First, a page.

In a recent double-blind placebo-controlled trial involving 27 healthy older adults (average age, 62 years) with at least one risk factor for diabetes, each of the study participants engaged in three 45-minute aerobic exercise training sessions per week for 12 weeks using a treadmill, stationary cycle, or elliptical machine. In addition, each participant took either metformin or a placebo daily. The metformin dose was titrated over four weeks, starting with 500 milligrams per day the first week and increasing by 500 milligrams each week until reaching 2,000 milligrams per day (1,000 milligrams twice daily) by the fourth week. Participants weighing less than 75 kilograms (165 lbs) took a maximum dose of 1,500 milligrams daily. Findings from the study demonstrated that metformin inhibited mitochondrial adaptations and improvements in cardiorespiratory fitness by 50 percent and diminished whole-body insulin sensitivity after aerobic exercise. However, metformin did not reduce improvements in HbA1c, fasting insulin, blood glucose, fat mass, or skeletal muscle telomere length.[40]

Resistance training is the most effective means to increase muscle mass, fiber size, and strength. Muscle mass is directly related to mobility, frailty, and mortality. A randomized, double‐blind trial investigated whether metformin improved muscle response to resistance training in healthy adults (age 65 and older). Each study participant engaged in regular, supervised, progressive resistance training for 14 weeks and took either a placebo or 1,700 milligrams of metformin daily. Participants who took metformin gained less lean body mass and thigh muscle mass than those who took the placebo. The blunting effect of metformin on exercise-induced hypertrophy could be a consequence of mTOR inhibition. Muscle biopsies from participants given metformin showed lower levels of mTOR-activated biomarkers. Strength gains diminished with metformin use, but the findings were not significant.[41]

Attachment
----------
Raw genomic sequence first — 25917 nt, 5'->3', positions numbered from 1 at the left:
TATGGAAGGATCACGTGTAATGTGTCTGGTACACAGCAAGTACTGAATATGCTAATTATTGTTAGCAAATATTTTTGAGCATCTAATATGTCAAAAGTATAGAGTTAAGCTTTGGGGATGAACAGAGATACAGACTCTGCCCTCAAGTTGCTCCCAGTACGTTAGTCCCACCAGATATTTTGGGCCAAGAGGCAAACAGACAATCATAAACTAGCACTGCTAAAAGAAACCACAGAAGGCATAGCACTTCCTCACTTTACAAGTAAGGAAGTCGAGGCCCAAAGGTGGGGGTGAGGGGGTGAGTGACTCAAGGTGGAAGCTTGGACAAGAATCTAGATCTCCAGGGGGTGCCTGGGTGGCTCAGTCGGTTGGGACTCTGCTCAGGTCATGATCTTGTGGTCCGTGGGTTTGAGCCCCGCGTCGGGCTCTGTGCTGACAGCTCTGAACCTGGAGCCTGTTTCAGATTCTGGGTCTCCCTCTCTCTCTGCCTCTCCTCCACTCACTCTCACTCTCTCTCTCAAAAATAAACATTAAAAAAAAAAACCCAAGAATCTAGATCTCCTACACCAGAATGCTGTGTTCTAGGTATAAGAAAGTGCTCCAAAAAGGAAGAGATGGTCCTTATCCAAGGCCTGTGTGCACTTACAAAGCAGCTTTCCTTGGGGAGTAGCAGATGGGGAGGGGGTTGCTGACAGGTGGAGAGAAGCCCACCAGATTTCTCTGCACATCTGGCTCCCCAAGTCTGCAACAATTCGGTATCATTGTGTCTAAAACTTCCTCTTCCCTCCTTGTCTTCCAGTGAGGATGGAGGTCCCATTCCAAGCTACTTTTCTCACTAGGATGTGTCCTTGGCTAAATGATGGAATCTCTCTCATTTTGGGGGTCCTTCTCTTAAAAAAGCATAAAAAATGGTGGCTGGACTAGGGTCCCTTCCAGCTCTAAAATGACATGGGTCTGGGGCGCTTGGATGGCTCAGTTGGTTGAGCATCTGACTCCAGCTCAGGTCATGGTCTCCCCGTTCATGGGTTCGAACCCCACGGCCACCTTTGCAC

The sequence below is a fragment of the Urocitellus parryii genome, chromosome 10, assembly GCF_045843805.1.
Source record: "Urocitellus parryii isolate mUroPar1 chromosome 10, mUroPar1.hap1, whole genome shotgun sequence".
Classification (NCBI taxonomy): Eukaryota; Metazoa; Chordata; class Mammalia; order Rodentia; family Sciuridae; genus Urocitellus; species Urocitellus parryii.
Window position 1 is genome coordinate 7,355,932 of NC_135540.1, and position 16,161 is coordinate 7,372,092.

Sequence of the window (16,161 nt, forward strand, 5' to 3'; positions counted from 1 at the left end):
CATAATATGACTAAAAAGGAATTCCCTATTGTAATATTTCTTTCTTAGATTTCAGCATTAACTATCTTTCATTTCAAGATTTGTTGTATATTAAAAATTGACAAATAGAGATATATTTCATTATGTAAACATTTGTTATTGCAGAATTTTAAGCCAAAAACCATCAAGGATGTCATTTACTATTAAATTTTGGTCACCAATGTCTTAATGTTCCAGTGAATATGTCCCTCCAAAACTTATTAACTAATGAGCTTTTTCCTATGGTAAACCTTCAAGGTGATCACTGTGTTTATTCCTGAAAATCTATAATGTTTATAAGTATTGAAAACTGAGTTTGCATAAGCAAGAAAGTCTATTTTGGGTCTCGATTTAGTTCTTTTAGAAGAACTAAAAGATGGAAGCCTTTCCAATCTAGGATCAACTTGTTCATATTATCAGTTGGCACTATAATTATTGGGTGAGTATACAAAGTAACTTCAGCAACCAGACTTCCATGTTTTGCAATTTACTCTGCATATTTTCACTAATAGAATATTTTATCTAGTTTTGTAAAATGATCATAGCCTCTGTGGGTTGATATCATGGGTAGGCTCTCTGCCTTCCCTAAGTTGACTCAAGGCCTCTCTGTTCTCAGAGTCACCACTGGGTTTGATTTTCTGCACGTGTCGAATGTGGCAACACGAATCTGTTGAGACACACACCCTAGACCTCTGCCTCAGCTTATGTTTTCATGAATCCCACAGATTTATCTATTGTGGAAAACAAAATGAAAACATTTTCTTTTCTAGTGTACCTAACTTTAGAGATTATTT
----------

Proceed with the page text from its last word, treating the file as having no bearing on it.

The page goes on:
Metformin safety

Although metformin has an excellent safety profile, some mild side effects – primarily affecting the gut – have been observed with its use, including diarrhea, gas, and abdominal discomfort. However, metformin is contraindicated in approximately five percent of people due to severe gut-related effects. In addition, metformin interferes with gut absorption of vitamin B12 in about 30 percent of people, but the effects are mild and rarely lead to clinical deficiency.[42]